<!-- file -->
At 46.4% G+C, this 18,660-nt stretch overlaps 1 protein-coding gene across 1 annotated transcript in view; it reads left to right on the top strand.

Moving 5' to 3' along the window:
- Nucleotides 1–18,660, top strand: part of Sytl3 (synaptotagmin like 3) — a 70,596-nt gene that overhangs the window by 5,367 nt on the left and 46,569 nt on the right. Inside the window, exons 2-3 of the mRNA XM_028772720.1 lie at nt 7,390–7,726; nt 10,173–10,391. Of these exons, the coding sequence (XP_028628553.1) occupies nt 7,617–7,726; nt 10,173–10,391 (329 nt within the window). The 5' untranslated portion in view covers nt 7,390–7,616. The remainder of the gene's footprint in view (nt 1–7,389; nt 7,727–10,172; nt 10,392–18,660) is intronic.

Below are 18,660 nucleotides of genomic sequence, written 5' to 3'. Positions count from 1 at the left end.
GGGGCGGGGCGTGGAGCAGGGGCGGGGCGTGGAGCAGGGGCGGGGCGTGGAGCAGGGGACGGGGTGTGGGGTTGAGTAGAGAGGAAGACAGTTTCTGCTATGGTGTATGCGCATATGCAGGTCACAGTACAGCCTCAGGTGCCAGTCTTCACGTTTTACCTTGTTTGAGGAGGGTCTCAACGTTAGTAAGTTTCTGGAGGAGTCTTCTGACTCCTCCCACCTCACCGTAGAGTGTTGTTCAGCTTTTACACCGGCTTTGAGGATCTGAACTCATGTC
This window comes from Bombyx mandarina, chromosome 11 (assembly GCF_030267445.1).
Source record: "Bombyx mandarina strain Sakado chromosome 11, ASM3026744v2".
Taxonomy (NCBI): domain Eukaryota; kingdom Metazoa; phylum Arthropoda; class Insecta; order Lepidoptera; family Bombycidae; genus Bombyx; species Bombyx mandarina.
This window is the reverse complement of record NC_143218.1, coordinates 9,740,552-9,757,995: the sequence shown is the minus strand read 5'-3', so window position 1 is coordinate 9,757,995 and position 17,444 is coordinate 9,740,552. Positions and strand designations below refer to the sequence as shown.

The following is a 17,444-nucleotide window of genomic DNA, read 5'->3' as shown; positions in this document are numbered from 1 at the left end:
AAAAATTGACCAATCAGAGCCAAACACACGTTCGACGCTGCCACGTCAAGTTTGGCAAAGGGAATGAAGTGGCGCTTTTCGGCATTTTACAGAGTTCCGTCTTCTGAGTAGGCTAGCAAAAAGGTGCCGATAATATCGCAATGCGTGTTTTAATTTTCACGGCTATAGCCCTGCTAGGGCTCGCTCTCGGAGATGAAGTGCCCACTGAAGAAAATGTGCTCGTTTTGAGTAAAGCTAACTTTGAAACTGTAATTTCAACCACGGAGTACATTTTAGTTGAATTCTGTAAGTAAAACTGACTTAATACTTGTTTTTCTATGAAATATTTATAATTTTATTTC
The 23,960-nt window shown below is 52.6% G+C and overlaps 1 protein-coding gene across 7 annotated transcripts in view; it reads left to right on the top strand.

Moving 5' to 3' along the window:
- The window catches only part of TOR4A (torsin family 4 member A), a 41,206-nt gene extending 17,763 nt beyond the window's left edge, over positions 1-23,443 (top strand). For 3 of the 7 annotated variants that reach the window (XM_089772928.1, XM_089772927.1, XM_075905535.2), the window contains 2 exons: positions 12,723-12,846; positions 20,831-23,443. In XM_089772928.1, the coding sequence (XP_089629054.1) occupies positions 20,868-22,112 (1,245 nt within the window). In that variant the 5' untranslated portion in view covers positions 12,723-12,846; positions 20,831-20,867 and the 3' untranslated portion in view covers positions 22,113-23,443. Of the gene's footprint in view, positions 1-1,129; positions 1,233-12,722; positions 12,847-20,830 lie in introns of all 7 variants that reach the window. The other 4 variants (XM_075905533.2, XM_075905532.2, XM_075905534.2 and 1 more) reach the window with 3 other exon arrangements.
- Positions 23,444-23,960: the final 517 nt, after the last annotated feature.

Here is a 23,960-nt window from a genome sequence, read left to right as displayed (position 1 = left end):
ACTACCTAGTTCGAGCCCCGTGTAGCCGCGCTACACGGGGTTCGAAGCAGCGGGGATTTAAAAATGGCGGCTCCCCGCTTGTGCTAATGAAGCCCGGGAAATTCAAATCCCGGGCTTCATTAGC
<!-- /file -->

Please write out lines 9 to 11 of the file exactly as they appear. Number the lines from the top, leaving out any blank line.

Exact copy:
This window is the reverse complement of record NC_143218.1, coordinates 9,740,552-9,757,995: the sequence shown is the minus strand read 5'-3', so window position 1 is coordinate 9,757,995 and position 17,444 is coordinate 9,740,552. Positions and strand designations below refer to the sequence as shown.

The following is a 17,444-nucleotide window of genomic DNA, read 5'->3' as shown; positions in this document are numbered from 1 at the left end:
AAAAATTGACCAATCAGAGCCAAACACACGTTCGACGCTGCCACGTCAAGTTTGGCAAAGGGAATGAAGTGGCGCTTTTCGGCATTTTACAGAGTTCCGTCTTCTGAGTAGGCTAGCAAAAAGGTGCCGATAATATCGCAATGCGTGTTTTAATTTTCACGGCTATAGCCCTGCTAGGGCTCGCTCTCGGAGATGAAGTGCCCACTGAAGAAAATGTGCTCGTTTTGAGTAAAGCTAACTTTGAAACTGTAATTTCAACCACGGAGTACATTTTAGTTGAATTCTGTAAGTAAAACTGACTTAATACTTGTTTTTCTATGAAATATTTATAATTTTATTTC